Travel to Ohio, and there’s good old American pie, best with a crust made of lard, sadly compromised with the invention of Crisco. The French call their pie crust Pate Brisee, and use butter. These are simply moistened flour tossed in butter then rolled. (Yes, DO try this at home.) The best custard tarts I have ever had were still hot from the oven in Macau (near Hong Kong), descendents of Portuguese cooks’ creations centuries ago.

Custard Tarts in Macau

On another level are the stretched doughs into which layers of fat, usually butter, are folded or rolled.

The French make their mille-feuille (thousand layer) through a rigorous process of rolling, smearing with butter, then folding, rolling, resting, folding, rolling, resting. “Napoleons”, by the way have nothing to do with the little emperor, rather the word is a bastardization of napolitan, referring to Naples, Italy.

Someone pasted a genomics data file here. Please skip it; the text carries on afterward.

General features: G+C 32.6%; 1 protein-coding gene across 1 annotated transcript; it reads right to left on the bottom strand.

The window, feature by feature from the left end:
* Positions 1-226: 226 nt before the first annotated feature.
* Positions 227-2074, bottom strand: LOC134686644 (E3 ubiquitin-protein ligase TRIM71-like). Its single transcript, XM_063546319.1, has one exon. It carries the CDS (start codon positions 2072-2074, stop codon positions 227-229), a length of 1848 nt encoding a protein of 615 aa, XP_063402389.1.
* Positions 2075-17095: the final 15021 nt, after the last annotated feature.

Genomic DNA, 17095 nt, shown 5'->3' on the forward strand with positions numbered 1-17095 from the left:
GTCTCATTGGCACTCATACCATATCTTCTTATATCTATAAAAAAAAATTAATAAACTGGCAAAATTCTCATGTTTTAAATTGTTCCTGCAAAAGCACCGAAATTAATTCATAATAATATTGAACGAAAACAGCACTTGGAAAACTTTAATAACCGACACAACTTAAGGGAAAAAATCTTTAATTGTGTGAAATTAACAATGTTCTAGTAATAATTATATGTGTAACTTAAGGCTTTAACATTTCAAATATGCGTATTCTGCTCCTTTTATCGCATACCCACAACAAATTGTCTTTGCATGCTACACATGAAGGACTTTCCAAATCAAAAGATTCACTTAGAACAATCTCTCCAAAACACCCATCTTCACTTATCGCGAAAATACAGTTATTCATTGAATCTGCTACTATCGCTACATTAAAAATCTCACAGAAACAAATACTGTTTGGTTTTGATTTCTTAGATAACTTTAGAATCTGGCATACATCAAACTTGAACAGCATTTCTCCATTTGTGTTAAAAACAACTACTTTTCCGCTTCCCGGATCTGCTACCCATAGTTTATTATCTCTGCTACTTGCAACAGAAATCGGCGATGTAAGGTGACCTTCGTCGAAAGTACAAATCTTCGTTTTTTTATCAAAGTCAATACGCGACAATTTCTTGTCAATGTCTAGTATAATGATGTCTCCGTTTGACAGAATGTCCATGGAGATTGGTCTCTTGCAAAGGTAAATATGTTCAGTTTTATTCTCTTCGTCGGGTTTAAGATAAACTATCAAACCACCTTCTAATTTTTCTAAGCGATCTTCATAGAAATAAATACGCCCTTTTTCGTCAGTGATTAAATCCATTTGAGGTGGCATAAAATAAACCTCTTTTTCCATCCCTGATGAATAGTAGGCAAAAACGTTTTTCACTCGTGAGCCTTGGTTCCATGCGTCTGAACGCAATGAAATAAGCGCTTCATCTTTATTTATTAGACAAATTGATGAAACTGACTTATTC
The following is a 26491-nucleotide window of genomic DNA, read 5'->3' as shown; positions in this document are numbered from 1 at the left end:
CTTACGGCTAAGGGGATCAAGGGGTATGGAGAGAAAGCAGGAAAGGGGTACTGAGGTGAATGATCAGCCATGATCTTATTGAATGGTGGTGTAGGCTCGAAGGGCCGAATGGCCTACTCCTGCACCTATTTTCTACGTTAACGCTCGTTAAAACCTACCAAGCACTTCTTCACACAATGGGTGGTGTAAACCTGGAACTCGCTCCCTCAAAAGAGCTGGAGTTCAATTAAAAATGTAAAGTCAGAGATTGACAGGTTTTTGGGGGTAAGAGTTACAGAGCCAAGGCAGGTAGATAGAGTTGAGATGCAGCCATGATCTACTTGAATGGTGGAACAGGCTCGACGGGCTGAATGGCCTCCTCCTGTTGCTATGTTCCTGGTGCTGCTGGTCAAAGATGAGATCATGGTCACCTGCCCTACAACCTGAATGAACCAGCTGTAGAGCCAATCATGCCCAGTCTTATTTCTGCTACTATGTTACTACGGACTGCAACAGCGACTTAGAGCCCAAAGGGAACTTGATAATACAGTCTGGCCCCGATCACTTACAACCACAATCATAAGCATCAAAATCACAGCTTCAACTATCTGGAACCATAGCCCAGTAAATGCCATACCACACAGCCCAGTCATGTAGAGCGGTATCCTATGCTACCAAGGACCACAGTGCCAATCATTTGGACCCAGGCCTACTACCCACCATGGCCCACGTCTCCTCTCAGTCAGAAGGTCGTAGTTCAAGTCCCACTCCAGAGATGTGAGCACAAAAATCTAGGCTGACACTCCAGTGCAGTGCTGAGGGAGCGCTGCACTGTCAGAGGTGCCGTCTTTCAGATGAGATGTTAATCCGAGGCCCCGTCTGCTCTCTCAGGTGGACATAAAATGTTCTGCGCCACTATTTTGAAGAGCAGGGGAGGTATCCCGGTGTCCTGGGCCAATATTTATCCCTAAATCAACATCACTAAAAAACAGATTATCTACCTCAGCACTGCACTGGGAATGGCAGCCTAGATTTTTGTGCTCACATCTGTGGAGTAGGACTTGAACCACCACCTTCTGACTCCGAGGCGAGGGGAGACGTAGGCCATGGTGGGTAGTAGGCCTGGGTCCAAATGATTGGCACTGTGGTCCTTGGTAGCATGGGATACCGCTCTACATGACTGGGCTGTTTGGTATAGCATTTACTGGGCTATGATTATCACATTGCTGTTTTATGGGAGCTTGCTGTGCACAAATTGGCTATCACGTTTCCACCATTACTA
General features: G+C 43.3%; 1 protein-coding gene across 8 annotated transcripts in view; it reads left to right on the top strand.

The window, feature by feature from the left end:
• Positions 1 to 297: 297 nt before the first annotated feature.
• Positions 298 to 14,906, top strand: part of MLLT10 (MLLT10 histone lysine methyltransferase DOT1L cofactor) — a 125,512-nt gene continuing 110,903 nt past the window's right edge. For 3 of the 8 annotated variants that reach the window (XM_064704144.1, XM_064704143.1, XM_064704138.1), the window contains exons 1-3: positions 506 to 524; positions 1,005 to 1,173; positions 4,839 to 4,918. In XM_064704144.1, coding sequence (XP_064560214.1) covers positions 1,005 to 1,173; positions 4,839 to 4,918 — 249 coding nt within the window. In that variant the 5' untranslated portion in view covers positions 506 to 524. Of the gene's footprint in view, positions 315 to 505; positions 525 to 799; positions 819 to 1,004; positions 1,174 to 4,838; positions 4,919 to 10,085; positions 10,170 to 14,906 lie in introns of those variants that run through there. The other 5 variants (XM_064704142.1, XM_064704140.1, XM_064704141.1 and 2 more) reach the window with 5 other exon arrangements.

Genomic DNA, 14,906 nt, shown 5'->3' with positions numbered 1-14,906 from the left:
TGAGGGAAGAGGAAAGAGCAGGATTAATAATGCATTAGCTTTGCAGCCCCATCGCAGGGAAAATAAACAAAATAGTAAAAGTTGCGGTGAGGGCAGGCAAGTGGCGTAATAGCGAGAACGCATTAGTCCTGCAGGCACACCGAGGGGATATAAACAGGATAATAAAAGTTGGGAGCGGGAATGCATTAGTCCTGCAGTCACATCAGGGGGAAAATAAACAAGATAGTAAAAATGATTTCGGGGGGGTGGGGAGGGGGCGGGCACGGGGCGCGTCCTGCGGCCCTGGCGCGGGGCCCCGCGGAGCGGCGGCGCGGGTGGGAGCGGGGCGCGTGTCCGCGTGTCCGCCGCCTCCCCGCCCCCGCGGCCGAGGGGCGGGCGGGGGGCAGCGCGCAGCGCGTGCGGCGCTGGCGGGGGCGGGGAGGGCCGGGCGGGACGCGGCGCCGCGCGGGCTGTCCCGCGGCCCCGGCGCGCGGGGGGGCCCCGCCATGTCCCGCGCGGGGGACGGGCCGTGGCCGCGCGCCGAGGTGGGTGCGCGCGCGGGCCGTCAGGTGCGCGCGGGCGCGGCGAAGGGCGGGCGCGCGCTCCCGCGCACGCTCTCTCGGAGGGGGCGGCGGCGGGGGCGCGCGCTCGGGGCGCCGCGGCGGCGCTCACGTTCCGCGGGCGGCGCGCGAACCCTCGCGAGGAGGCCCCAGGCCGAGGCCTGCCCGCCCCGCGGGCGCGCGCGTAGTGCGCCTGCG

Then there are the pastries which start with the creation of one vast sheet of dough – flour and a liquid – and a filling.

Strudel, baklava and sfogliatelle all have this in common. Everyone loves leafy phyllo, layers of crispness, honey, and nuts. Strudel starts the same way, and you can see yours being made at The Great Market Hall, the huge indoor market in Budapest, Hungary.

Making Strudel at The Great Market Hall, Budapest


But sfogliatelle are the sexiest of all, and even TV stars.

“The Sopranos” producers were inundated with recipe requests every time the characters enjoyed them, even though real life Italian homemakers rarely make them (too time consuming and too easy to find at the neighborhood baker). Michele Scicolone (, co-author of The Sopranos Family Cookbook, answered this demand by creating a relatively easy, user friendly recipe.

Connecticut denizens have easy access to world class sfogliatelle at DiMare Bakery (Stamford and Riverside, ). Their minis (on the weekends) make this flaky indulgence even more irresistible.


Hail to Ye Olde Non-Locavores!

Let’s face it.